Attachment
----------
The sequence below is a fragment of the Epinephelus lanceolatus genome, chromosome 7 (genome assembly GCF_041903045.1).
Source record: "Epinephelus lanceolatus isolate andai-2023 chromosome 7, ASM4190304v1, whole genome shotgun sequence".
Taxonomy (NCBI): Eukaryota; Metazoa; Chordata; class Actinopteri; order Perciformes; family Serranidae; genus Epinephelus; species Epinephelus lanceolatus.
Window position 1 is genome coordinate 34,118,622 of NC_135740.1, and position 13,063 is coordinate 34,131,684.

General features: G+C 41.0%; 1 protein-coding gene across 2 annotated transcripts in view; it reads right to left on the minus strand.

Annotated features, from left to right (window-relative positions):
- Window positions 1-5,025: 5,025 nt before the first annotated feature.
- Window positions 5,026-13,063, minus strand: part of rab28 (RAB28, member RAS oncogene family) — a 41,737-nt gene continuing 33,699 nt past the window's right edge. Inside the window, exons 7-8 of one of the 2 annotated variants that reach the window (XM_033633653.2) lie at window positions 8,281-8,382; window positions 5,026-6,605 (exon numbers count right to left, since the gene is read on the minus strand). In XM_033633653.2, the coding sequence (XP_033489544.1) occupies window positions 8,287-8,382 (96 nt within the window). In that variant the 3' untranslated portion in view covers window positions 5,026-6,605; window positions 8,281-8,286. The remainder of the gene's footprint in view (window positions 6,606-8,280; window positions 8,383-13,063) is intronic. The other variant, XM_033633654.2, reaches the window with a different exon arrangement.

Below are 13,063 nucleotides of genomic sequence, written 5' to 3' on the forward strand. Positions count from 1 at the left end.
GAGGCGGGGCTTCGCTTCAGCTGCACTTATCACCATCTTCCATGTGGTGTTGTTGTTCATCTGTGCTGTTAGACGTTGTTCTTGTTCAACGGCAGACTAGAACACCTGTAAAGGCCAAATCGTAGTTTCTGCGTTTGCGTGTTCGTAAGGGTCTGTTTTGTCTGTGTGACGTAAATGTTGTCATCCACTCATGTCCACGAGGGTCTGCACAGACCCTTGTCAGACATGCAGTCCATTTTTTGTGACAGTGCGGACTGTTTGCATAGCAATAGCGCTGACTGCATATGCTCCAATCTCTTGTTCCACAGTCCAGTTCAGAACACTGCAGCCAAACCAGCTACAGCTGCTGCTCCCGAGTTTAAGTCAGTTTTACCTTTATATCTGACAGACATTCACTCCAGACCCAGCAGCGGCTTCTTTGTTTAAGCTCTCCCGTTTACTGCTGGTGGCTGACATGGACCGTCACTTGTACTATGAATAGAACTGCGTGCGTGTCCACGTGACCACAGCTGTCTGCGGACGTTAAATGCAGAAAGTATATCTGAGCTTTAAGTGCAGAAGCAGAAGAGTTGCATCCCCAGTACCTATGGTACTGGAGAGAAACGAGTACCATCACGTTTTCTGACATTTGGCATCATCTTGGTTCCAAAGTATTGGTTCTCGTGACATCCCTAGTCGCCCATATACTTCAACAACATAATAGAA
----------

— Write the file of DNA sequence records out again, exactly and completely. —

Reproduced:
The sequence below is a fragment of the Epinephelus lanceolatus genome, chromosome 7 (genome assembly GCF_041903045.1).
Source record: "Epinephelus lanceolatus isolate andai-2023 chromosome 7, ASM4190304v1, whole genome shotgun sequence".
Taxonomy (NCBI): Eukaryota; Metazoa; Chordata; class Actinopteri; order Perciformes; family Serranidae; genus Epinephelus; species Epinephelus lanceolatus.
Window position 1 is genome coordinate 34,118,622 of NC_135740.1, and position 13,063 is coordinate 34,131,684.

General features: G+C 41.0%; 1 protein-coding gene across 2 annotated transcripts in view; it reads right to left on the minus strand.

Annotated features, from left to right (window-relative positions):
- Window positions 1-5,025: 5,025 nt before the first annotated feature.
- Window positions 5,026-13,063, minus strand: part of rab28 (RAB28, member RAS oncogene family) — a 41,737-nt gene continuing 33,699 nt past the window's right edge. Inside the window, exons 7-8 of one of the 2 annotated variants that reach the window (XM_033633653.2) lie at window positions 8,281-8,382; window positions 5,026-6,605 (exon numbers count right to left, since the gene is read on the minus strand). In XM_033633653.2, the coding sequence (XP_033489544.1) occupies window positions 8,287-8,382 (96 nt within the window). In that variant the 3' untranslated portion in view covers window positions 5,026-6,605; window positions 8,281-8,286. The remainder of the gene's footprint in view (window positions 6,606-8,280; window positions 8,383-13,063) is intronic. The other variant, XM_033633654.2, reaches the window with a different exon arrangement.

Below are 13,063 nucleotides of genomic sequence, written 5' to 3' on the forward strand. Positions count from 1 at the left end.
GAGGCGGGGCTTCGCTTCAGCTGCACTTATCACCATCTTCCATGTGGTGTTGTTGTTCATCTGTGCTGTTAGACGTTGTTCTTGTTCAACGGCAGACTAGAACACCTGTAAAGGCCAAATCGTAGTTTCTGCGTTTGCGTGTTCGTAAGGGTCTGTTTTGTCTGTGTGACGTAAATGTTGTCATCCACTCATGTCCACGAGGGTCTGCACAGACCCTTGTCAGACATGCAGTCCATTTTTTGTGACAGTGCGGACTGTTTGCATAGCAATAGCGCTGACTGCATATGCTCCAATCTCTTGTTCCACAGTCCAGTTCAGAACACTGCAGCCAAACCAGCTACAGCTGCTGCTCCCGAGTTTAAGTCAGTTTTACCTTTATATCTGACAGACATTCACTCCAGACCCAGCAGCGGCTTCTTTGTTTAAGCTCTCCCGTTTACTGCTGGTGGCTGACATGGACCGTCACTTGTACTATGAATAGAACTGCGTGCGTGTCCACGTGACCACAGCTGTCTGCGGACGTTAAATGCAGAAAGTATATCTGAGCTTTAAGTGCAGAAGCAGAAGAGTTGCATCCCCAGTACCTATGGTACTGGAGAGAAACGAGTACCATCACGTTTTCTGACATTTGGCATCATCTTGGTTCCAAAGTATTGGTTCTCGTGACATCCCTAGTCGCCCATATACTTCAACAACATAATAGAA